Skip to main Content
Alaska News

Tracking COVID-19 in Alaska: 157 new infections and 3 deaths reported Thursday

  • Author: Anchorage Daily News
  • Updated: March 18
  • Published March 18
We're making this important information available without a subscription as a public service. But we depend on reader support to do this work. Please consider supporting independent journalism in Alaska, at just $1.99 for the first month of your subscription.

Alaska on Thursday reported 157 new coronavirus infections and three COVID-related deaths, according to the Department of Health and Social Services.

State data showed the three deaths were of residents of Anchorage, Fairbanks and the Bethel Census Area, though it was not immediately clear whether they had occurred recently. In total, 306 Alaskans and four nonresidents with COVID-19 have died since the pandemic reached the Alaska in March.

Alaska’s death rate per capita is still among the lowest in the country, but the state’s size and vulnerable health care system complicate national comparisons.

Alaska this month became the first state in the country to open up vaccine eligibility to anyone 16 and older who lives or works in the state. You can now visit or call 907-646-3322 to sign up for a vaccine appointment; new appointments are added regularly. The phone line is staffed 9 a.m. to 6:30 p.m. on weekdays and 9 a.m. to 4:30 p.m. on weekends.

By Thursday, 204,918 people — about 28% of Alaska’s population — had received at least their first vaccine shot, according to the state’s vaccine monitoring dashboard. That’s above the national average of 22% of the population. At least 141,464 people — about 19% of the state population — were considered fully vaccinated.

Although case counts and hospitalizations in Alaska remain far below what they were during the peak in November and December, the overall decline in cases has slowed in recent weeks, and several regions of the state are still in the highest alert category based on their current per capita rate of infection.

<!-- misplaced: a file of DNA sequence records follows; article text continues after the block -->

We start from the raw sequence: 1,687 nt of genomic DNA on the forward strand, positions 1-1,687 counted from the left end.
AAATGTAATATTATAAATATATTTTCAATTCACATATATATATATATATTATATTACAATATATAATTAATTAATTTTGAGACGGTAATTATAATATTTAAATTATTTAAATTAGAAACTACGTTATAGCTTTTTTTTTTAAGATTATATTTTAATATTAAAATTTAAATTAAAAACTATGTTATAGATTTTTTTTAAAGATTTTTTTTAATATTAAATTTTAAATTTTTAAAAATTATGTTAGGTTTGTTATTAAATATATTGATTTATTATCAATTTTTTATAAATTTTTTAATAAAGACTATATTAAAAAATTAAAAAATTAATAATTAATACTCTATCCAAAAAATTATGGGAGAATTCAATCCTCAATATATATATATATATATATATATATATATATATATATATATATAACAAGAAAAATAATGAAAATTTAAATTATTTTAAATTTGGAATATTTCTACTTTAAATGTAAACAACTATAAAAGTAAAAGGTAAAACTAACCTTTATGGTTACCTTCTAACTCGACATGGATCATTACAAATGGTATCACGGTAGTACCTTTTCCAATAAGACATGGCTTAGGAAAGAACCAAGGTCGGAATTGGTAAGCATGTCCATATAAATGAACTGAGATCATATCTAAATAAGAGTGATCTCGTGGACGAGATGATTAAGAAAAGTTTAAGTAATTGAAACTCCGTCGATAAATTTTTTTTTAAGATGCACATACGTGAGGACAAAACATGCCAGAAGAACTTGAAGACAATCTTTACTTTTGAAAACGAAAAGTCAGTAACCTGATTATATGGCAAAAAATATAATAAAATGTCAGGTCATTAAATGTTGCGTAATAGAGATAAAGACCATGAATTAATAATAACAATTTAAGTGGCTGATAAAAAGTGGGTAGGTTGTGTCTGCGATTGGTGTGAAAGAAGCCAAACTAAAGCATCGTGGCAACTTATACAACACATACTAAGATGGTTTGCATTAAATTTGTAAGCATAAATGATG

Health officials in particular have recently expressed concern about the Matanuska-Susitna Borough, which currently has the highest case rate in the state, at 38.61 cases per 100,000 people — nearly four times the state’s “high alert” threshold.

Public health officials continue to encourage Alaskans to keep up with personal virus mitigation efforts like hand-washing, mask-wearing, social distancing and getting tested if symptomatic or exposed to someone with COVID-19.

By Thursday, there were 36 people with COVID-19 in hospitals throughout the state, far below a peak in late 2020 but trending slightly up compared to recent weeks. Another three patients had test results pending.

Of the 152 cases identified among Alaska residents Thursday, there were 60 in Anchorage, plus five in Chugiak and two in Eagle River; one in Valdez; one in Anchor Point; three in Seward; one in Healy; 11 in Fairbanks plus six in North Pole and one in Salcha; three in Delta Junction; two in Tok; one in Big Lake; seven in Palmer; 19 in Wasilla; two in Willow; and one in Juneau.

Among smaller communities not named to protect individuals’ privacy, there were two in the Copper River Census Area; one in the Fairbanks North Star Borough; four in the Southeast Fairbanks Census Area; one in the Yukon-Koyukuk Census Area; one in the Matanuska-Susitna Borough; one in the Prince of Wales and Hyder Census Area; one in the Aleutians East Borough; and 15 in the Bethel Census Area.

There were also five new nonresident cases identified: two in Anchorage, one in Fairbanks, and two in Unalaska.

While people might get tested more than once, each case reported by the state health department represents only one person.

The state’s data doesn’t specify whether people testing positive for COVID-19 have symptoms. More than half of the nation’s infections are transmitted from asymptomatic people, according to CDC estimates.

Of all the tests conducted statewide over the last week, 2.34% came back positive.

— Annie Berman